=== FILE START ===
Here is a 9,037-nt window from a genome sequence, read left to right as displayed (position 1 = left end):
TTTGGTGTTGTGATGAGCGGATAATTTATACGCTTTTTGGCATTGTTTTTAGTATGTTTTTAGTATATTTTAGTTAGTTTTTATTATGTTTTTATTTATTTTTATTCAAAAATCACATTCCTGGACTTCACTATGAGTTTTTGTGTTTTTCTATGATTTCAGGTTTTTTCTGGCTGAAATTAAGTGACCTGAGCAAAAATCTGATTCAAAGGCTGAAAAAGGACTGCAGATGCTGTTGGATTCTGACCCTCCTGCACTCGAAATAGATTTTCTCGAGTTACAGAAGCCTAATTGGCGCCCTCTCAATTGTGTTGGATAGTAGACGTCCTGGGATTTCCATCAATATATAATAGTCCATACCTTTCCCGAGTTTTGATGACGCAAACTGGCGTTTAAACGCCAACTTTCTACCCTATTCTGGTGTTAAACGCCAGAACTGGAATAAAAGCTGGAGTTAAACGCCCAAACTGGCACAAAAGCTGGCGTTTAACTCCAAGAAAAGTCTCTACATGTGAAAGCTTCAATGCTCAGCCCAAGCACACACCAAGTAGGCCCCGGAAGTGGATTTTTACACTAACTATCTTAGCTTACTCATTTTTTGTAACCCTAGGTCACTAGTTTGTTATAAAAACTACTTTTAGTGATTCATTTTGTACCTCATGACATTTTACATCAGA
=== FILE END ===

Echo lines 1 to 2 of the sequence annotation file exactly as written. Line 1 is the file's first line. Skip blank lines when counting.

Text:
Here is a 9,037-nt window from a genome sequence, read left to right as displayed (position 1 = left end):
TTTGGTGTTGTGATGAGCGGATAATTTATACGCTTTTTGGCATTGTTTTTAGTATGTTTTTAGTATATTTTAGTTAGTTTTTATTATGTTTTTATTTATTTTTATTCAAAAATCACATTCCTGGACTTCACTATGAGTTTTTGTGTTTTTCTATGATTTCAGGTTTTTTCTGGCTGAAATTAAGTGACCTGAGCAAAAATCTGATTCAAAGGCTGAAAAAGGACTGCAGATGCTGTTGGATTCTGACCCTCCTGCACTCGAAATAGATTTTCTCGAGTTACAGAAGCCTAATTGGCGCCCTCTCAATTGTGTTGGATAGTAGACGTCCTGGGATTTCCATCAATATATAATAGTCCATACCTTTCCCGAGTTTTGATGACGCAAACTGGCGTTTAAACGCCAACTTTCTACCCTATTCTGGTGTTAAACGCCAGAACTGGAATAAAAGCTGGAGTTAAACGCCCAAACTGGCACAAAAGCTGGCGTTTAACTCCAAGAAAAGTCTCTACATGTGAAAGCTTCAATGCTCAGCCCAAGCACACACCAAGTAGGCCCCGGAAGTGGATTTTTACACTAACTATCTTAGCTTACTCATTTTTTGTAACCCTAGGTCACTAGTTTGTTATAAAAACTACTTTTAGTGATTCATTTTGTACCTCATGACATTTTACATCAGA